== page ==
Why would you answer with a question?

Socrates used to.

Socrates gets some leeway.  People who make unclear or unsubstantiated statements aren't generally afforded the luxury of evading questions in that fashion.

I can see where you are coming from in terms of the image projected onto a larger sensor is larger. This is where the potential improvements in IQ come from, and I suppose is the basis of this whole thread. An image that is recorded at a larger level has the potential to record more detail given the limitation of lenses and pixels. This is where Mikael is coming from. It's simple physics. However it is wrong to believe that the data from a smaller sensor has to be "enlarged" or "blown up" more than a larger one of equal digital capacity. The image you will see in pixels created by your computer program is the same size from an 18MP 7D as it is from an 18MP 1DX. The pixels created by your computer program, using the information recorded by the camera chip, are the same size for each camera, irrespective of how big or small the original pixels were on the chip.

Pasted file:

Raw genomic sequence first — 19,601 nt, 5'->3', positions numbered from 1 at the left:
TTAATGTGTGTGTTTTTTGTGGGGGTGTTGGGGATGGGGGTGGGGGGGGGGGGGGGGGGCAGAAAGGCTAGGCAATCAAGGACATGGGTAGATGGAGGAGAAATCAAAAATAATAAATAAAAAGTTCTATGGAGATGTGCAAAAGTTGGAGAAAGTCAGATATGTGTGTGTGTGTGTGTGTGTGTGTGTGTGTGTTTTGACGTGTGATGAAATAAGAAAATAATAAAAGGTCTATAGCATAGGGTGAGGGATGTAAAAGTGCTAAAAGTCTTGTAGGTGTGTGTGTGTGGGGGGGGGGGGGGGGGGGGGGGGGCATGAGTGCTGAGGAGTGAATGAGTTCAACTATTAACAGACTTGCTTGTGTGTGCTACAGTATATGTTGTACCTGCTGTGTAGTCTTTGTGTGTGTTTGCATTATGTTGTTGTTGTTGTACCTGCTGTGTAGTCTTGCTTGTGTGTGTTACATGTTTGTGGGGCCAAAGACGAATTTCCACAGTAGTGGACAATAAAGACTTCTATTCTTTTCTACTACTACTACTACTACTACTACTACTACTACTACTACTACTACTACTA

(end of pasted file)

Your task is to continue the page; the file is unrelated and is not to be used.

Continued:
I have understood from your previous posts that you believe that in order to achieve a digital picture of a given size you have to enlarge each pixel from your sensor until you have the image size you require. 

That's plain wrong - there's nothing to substantiate !

 
« Last Edit: January 22, 2013, 03:48:52 AM by Sporgon »

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Re: Is Full Frame sharper than APS-C? My answer here
« Reply #72 on: January 22, 2013, 05:03:05 AM »